Chagas' Disease caused by Typanosoma cruzi

What Is Chagas' Disease?

Chagas' disease is a tropical parasitic disease caused by the protozoan parasite Trypanosoma cruzi. It is found mainly in Central and South America, and is estimated to affect up to 8 million people in Mexico, Guatemala, and Venezuela alone. The disease is spread by the "kissing" bug, a blood-sucking insect found in Latin America, which feeds on people's blood at night while they are sleeping.

Signs and Symptoms of Chagas' Disease

In its early stages, Chagas' disease is asymptomatic. Eventually, it can cause flu-like symptoms such as fever, body aches, fatigue, and swollen lymph nodes. Other signs and symptoms include headaches, rash, and swollen eyes. People who are infected with the parasite may also experience complications such as heart failure, digestive problems, and even stroke.

Risk Factors for Chagas' Disease

Chagas' disease is primarily found in Latin American countries, where it is spread by the blood-sucking "kissing" bug. People who live in or have visited areas where Chagas' disease is prevalent are at an increased risk of contracting the disease.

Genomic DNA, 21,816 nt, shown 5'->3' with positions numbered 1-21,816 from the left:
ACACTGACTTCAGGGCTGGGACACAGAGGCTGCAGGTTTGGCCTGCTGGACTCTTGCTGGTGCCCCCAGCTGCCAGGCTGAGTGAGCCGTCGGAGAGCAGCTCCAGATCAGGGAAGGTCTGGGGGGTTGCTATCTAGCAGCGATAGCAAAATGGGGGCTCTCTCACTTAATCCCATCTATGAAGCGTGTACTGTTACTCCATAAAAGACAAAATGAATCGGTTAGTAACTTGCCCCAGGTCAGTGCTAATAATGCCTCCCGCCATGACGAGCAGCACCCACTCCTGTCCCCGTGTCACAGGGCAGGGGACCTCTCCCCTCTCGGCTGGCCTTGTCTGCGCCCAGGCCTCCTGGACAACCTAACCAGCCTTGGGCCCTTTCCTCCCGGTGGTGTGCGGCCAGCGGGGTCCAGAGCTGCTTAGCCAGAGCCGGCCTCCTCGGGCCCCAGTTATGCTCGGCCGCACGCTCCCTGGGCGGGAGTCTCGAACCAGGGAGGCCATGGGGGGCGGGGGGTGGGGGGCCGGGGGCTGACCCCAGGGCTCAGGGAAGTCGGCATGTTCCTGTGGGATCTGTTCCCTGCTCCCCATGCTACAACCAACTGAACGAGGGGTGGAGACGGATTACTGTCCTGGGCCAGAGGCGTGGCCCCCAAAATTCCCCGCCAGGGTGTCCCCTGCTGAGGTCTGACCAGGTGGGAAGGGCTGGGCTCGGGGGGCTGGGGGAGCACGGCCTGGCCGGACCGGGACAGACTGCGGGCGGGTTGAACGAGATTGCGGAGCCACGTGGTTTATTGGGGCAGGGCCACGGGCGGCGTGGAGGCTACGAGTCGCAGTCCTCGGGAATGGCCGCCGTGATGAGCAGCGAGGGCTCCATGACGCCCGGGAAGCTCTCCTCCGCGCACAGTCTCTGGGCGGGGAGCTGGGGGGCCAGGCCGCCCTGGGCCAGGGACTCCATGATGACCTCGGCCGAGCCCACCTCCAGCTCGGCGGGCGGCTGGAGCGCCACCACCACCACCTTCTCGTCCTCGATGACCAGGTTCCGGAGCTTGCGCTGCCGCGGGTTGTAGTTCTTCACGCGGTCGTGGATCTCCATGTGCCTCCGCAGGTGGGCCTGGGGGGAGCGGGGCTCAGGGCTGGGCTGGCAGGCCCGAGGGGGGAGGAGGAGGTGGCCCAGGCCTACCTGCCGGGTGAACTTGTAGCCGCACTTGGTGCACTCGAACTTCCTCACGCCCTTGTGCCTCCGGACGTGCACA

Diagnosis and Treatment of Chagas' Disease

The diagnosis of Chagas' disease requires a blood test. Treatment depends on the stage of the infection. In the acute stage, medications such as benznidazole or nifurtimox are usually prescribed. In the chronic stage, treatment with anti-parasitic drugs is generally not recommended, but people with severe heart failure may benefit from medications.

Preventing Chagas' Disease

The best way to prevent Chagas' disease is to avoid contact with the "kissing" bug. To do this, people should:

  • Use insect repellent
  • Wear long-sleeved clothing
  • Keep houses and yards free of debris where bugs can hide
  • Seal any cracks or openings that allow bugs to enter the house
  • Close bedroom windows at night